‘The price you pay for running an international hairdressing empire? Get up early, my alarm goes off at half past five. I live in New York, where we have a business, in the Netherlands it is already noon. Night falls just then in Bali, two salons. Because of those different time zones you are actually always working. I maintain this pace by exercising daily and eating super healthy. At noon I do a power nap and I can take it again until the evening, which makes it feel like I have two days in one.
“As a teenager I already worked in my father’s business, Rob, in the summer. He started with the first in 1969, now there are fifteen. I helped with taking coats, making coffee, sweeping hair. I got no money; you have a roof over your head, he would say.
“When people ask me what it was like to be in charge of the company, I say: I didn’t get that position, I worked for it. Precisely as ‘daughter of’ I felt that I had something to prove. That’s why I first studied economics, set up several companies and did an internship at l’Oréal and the British vogue.
“Around 2015 I became more and more involved with the company. I started at the head office in Haarlem, did the marketing and social media, and knew that I had to use influencers to reach a younger generation. In that year we opened our second salon in Bali. I then noticed that the organization might be getting too big for Rob’s leadership style. He was the creative spirit, brought inspiration to the floor. But he had not studied economics, was less interested in strategy, overview and long-term planning.
“I noticed that various islands had arisen in the company and that a certain degree of innovation was lacking. So I asked Rob more and more often: why are you doing this? Can’t this be any other way? I was able to convince him with my advice and gradually became involved in more and more aspects of the company: hairdressing training, personnel policy, long-term strategy, finances. In the beginning that was sometimes difficult: ‘she did the social media, what is she involved in?’
„I think leadership is in your personality, it is difficult to learn. In my case I am solution-oriented, forward-thinking and clear in my communication. I am what you call a anxious achiever – I can get nervous thinking I’m not reaching certain goals fast enough. That gives me the strength to work hard. Yet I show that nervousness less: to the outside world I want to show that I am strong in my shoes, so you get more people on board.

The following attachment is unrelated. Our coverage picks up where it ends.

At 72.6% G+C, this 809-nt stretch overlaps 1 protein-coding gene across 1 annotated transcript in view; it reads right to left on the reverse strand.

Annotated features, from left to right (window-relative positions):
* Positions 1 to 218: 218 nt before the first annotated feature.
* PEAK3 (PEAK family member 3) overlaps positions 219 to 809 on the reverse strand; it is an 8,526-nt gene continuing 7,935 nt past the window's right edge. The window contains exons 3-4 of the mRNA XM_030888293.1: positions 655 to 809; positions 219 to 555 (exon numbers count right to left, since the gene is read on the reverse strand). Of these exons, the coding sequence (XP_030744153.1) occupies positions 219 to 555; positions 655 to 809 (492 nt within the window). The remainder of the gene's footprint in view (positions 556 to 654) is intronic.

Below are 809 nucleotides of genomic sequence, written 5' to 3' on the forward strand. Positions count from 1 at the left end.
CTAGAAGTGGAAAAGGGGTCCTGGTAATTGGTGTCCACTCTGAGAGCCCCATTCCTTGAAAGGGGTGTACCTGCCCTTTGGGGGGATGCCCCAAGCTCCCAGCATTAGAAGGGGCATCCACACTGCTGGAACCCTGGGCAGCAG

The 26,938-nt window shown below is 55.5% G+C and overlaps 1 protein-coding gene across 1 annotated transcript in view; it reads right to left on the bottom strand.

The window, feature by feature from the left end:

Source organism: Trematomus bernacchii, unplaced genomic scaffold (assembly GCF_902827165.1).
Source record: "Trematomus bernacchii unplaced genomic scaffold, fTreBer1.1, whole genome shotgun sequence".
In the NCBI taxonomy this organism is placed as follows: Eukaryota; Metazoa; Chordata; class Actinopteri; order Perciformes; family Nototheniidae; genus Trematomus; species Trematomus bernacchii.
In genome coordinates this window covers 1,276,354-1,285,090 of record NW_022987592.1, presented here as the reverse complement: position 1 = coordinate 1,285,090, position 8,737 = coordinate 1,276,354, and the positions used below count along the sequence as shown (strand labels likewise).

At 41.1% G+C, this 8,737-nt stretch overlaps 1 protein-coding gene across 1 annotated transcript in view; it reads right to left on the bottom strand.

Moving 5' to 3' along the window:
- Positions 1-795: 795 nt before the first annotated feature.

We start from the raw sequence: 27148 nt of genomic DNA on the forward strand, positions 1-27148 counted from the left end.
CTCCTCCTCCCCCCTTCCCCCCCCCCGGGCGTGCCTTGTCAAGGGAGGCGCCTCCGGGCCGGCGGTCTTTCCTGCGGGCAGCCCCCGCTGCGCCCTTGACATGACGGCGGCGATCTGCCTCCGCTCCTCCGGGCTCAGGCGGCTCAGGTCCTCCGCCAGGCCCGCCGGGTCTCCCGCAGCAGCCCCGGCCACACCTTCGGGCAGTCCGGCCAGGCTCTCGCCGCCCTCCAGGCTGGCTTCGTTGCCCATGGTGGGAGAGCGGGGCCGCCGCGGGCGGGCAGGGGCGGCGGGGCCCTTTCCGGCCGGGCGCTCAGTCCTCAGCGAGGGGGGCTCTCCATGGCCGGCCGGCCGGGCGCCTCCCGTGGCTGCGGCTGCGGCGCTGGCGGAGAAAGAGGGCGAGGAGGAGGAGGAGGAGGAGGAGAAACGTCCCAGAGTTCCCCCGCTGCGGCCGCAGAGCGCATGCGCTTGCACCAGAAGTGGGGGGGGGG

“Where my father made all decisions on his own, I am all for delegation. I’ve hired a new management team, and the five of us make the most important decisions. We complement each other: my strength lies mainly in marketing and branding.
„I am at my best during a crisis situation, solving it gives me energy. In 2020, when I was only in charge for a year, the pandemic struck. My management and I were working day and night, constantly having to make new decisions for our 350 employees.
I do think it would have been easier if I was older and a man: as a young woman you have to fight against prejudices
“What does a boss earn? Currently little – due to the pandemic, our company has a lot cash lost. If I show you my bank account, you won’t be happy. During healthy years we had a turnover of about 20 million euros, in the past two years that was 10 percent lower. We considered closing the Brooklyn salon because of the $30,000 a month rent. But in the end, after six months of negotiations with my landlord, I managed to negotiate a hefty discount for the next twelve years. As a result, the business is financially sound again. I myself now earn no more than the people in the other management positions at the head office. That will come later, when we start making more profit again.
“Being a young leader has plenty of advantages: your energy, your urge to prove. Since I am single and have no children, I can give my job everything. I do think it would have been easier if I was older and a man: as a young woman you have to fight against prejudice.
“I have big plans for Rob Peetoom, I want us to be the Chanel of the beauty industry. Precisely because it is a family business, I want to protect what my father built. His expectations are high, but he believes in me.”
‘Because of the different time zones, I’m always working’
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